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Can the London insurance market really raise its game?

November 12, 2014

This week’s hard-hitting report from the London Market GroupLondon Matters – pulls few punches when it comes to describing the scale and breadth of the challenges facing the London insurance market. It deserves a wide audience.

The London insurance market matters, not just to the UK insurance industry but to the UK economy. The report highlights a few key stats that should remind everyone of this: “The London Market now controls more than £60bn of annual premiums, employs 48,000 people, generates more than 20% of ‘The City’s’ GDP and over 8% of London’s GDP.” But, the report produced by Boston Consulting argues, this position is being steadily eroded, especially in the important emerging economies around the world and in some of the classes of business, such as reinsurance, that have long underpinned London’s success.

London insurance market under threat

London insurance market under threat

It throws out many reasons for this, some of which are partially out of London’s control, the growing desire to buy locally when capacity, expertise and cover are available being prime among them. Of course, getting close to those local markets is something the key London players are doing and they clearly need to step up their efforts on that front but if the political and economic forces in in other countries are pushing people towards local players then it will be an uphill battle.

The report highlights the diminishing share London has in emerging markets and I have heard some firms already dismiss this concern by arguing that it doesn’t matter if they have a smaller share of a rapidly growing market so long as their revenues are growing. This is an insular and short-term view. A decreasing market share means a decreasing influence, it means that when new risks emerge those markets won’t think to look to London for a solution as London will have become a tiny blip on their radar screens. It also means that London will lose the ability to shape and guide those markets, thereby ensuring it remains at the forefront of everybody’s thinking.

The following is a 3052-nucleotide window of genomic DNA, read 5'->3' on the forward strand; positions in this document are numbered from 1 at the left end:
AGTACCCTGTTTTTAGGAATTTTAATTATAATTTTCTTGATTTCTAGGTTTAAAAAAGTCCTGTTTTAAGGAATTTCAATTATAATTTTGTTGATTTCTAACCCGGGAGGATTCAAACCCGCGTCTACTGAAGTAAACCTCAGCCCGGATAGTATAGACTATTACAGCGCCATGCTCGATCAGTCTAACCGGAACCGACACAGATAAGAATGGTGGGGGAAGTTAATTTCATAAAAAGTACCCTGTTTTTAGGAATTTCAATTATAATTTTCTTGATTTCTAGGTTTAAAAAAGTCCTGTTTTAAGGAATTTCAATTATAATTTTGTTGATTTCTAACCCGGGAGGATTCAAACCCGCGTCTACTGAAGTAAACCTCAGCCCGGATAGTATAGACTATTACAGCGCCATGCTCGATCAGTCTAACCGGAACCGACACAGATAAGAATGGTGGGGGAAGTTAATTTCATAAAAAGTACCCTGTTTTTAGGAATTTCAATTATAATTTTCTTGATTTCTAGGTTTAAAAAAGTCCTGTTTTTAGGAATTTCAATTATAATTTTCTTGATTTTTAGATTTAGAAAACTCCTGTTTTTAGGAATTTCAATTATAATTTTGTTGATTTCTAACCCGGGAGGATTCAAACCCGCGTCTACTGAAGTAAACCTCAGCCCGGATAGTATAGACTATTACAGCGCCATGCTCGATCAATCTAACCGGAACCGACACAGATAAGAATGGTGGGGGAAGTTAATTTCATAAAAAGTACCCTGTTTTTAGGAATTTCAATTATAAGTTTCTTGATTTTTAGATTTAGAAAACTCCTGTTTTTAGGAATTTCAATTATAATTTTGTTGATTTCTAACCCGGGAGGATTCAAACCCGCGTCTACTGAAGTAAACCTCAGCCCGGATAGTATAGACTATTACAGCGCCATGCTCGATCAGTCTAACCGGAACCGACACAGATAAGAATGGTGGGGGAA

Call for unity
Another area where the London Market Group has hit the target is its call for greater unity of purpose across the London Market when it comes to putting the market’s case to regulators and governments and promoting it around the globe. The proliferation of market bodies in such a commercially and physically tight-knit market baffles many outsiders. The LMG under its forceful chairman Steve Hearn is certainly doing its best to tackle that problem. It will need alot of goodwill and a fresh willingness on the part of some major corporate and trade associations egos to take a back seat if it is to succeed.

One issue that it wants the market to lobby on with a clearer voice is the cost of regulation, one of the potential deterrents to doing business in London identified by the report. It needs to be careful on this.

The cost of regulation is not the only reason why London is more expensive. As the report vividly illustrates the transactional and processing costs of doing business in the London Market are still too high. The 20 year drive to reduce these costs by making the market more efficient continues to proceed at, at best, a stately pace. It needs to speed up if it is to persuade politicians and regulators that they need to play their part in reducing the costs of doing business in London.

Attacking regulators and the costs of complying with their ever more complex regimes wins easy applause from market practitioners. It doesn’t always win you many friends among regulators, politicians or the wider public and nor should the industry expect it to. A more nuanced approach to this debate is needed. One of the strengths of London over many other domiciles and local markets is the quality and strength of its regulation. The market should show more willingness to promote this as a reason for doing business here. If it does I can’t help feeling that regulators will be more sympathetic to arguments about where costs do exceed the benefits the market has shown it is willing to promote.

Everybody with an interest in the future of the London Market should read this report and ask themselves what they can do to defend and promote the market.

The report and a CEO summary can be downloaded from the LMG’s website – Download reports

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